[order] Passeriformes | [family] Sylviidae | [latin] Phylloscopus bonelli | [UK] Bonellis Warbler | [FR] Pouillot de Bonelli | [DE] Berglaubsänger | [ES] Mosquitero Papialbo | [IT] Luě bianco | [NL] Bergfluiter

Bergfluiter determination

copyright: J. Rochefort

Medium-sized, quite bulky, rather round-head and full-tailed Phylloscopus. Plumage generally pale and relatively little-marked, but bright yellow-green area on fore wing and folded flight-feathers is distinctive at close range. Often a striking yellow patch on lower back and upper rump. Also shows pink bill-base, large dark eye, rather grey head with almost no supercilium, silky-white underparts, and bright yellow-white tertial-fringes. Sexes similar, some seasonal variation.

Breeds only in middle and lower middle latitudes of west Palearctic in warm temperate and Mediterranean continental and oceanic climates. At lower levels, often favours open deciduous woodland of oak, birch, beech, sweet chestnut, and other trees, provided canopy is thin and undergrowth suitable. Equally at home, however, in mixed or pure coniferous woods composed of pine, spruce, or larch, from foothills to 1000 m.

Phylloscopus bonelli is a widespread summer visitor to southern Europe, which constitutes >75% of its global breeding range. Its European breeding population is very large (>1,400,000 pairs), and was stable between 1970-1990. Although trend data were not available for the large Spanish population during 1990-2000, the species declined in a number of countries, and the large French population halved in size. Hence, this previously Secure species probably underwent a moderate decline (>10%) overall, and consequently it is now provisionally evaluated as Declining.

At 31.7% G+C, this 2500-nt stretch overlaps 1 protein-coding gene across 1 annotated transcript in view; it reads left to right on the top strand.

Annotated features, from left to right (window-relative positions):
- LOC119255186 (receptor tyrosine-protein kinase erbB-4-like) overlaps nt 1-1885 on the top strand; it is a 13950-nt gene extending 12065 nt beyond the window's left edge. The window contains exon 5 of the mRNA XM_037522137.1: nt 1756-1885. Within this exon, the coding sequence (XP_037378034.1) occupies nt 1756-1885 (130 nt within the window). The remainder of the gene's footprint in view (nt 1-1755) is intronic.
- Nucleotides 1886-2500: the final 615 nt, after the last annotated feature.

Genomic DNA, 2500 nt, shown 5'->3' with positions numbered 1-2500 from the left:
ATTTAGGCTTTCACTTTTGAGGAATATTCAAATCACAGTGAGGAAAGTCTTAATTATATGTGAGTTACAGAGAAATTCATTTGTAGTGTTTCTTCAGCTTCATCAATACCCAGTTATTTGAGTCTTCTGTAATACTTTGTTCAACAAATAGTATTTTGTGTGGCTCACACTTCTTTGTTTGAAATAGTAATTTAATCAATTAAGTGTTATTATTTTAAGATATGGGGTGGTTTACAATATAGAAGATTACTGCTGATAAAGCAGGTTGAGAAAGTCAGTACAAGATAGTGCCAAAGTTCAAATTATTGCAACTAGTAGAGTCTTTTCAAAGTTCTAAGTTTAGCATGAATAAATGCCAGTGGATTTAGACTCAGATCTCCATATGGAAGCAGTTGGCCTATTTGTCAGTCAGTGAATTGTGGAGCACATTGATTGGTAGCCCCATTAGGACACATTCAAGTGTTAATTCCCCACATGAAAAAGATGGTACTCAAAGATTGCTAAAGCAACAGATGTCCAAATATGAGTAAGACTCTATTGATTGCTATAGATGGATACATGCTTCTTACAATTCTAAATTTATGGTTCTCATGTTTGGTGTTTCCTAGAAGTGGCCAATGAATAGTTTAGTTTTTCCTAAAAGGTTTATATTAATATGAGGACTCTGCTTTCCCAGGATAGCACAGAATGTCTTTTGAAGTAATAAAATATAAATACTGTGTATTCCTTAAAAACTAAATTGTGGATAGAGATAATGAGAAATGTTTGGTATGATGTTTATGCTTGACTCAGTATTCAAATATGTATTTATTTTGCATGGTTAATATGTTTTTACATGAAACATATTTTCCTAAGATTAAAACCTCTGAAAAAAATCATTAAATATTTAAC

Mainly insects and a few other invertebrates. Feeding methods much as in other Phylloscopus. Most foraging done in tree crown, frequently on outermost branches and twigs.

This species has a large range, with an estimated global Extent of Occurrence of 1,000,000-10,000,000 km2. It has a large global population, including an estimated 2,700,000-6,900,000 individuals in Europe (BirdLife International in prep.). Global population trends have not been quantified, but the species is not believed to approach the thresholds for the population decline criterion of the IUCN Red List (i.e. declining more than 30% in ten years or three generations). For these reasons, the species is evaluated as Least Concern. [conservation status from birdlife.org]

Egg laying May to early July in North-West Africa, April in France, end of April mid May in Switzerland, about mid May in Greece. Nest site is on ground, under overhanging vegetation, often in slight hollow in ground or bank. Nest is a domed structure with side entrance, largely of grass, with small amounts of leaves and moss, lined with finer material including some hair. 5-6 eggs are laid, incubation 12-13 says, by female only.

Migratory, wintering in narrow belt along southern edge of Sahara, mostly 10-17°N, from Sénégal and southern Mauritania east to Lake Chad basin. Probably heads west of south initially in autumn; high concentrations occur within Europe, but passage inconspicuous in North Africa, presumably due to overflying. In spring, however, locally abundant in North Africa; migration is apparently on broader front. Autumn migration begins mid-July, with main movement in August, continuing to early or mid-September. Arrives early in Sénégal, from first days of September, and northern Nigeria early October. Spring migration begins late February or early March. Arrives on European breeding grounds from early April in south, mid-April in north. Vagrant in north-west Europe. In Britain and Ireland, spring records are chiefly in south, suggesting overshooting; autumn records more widespread.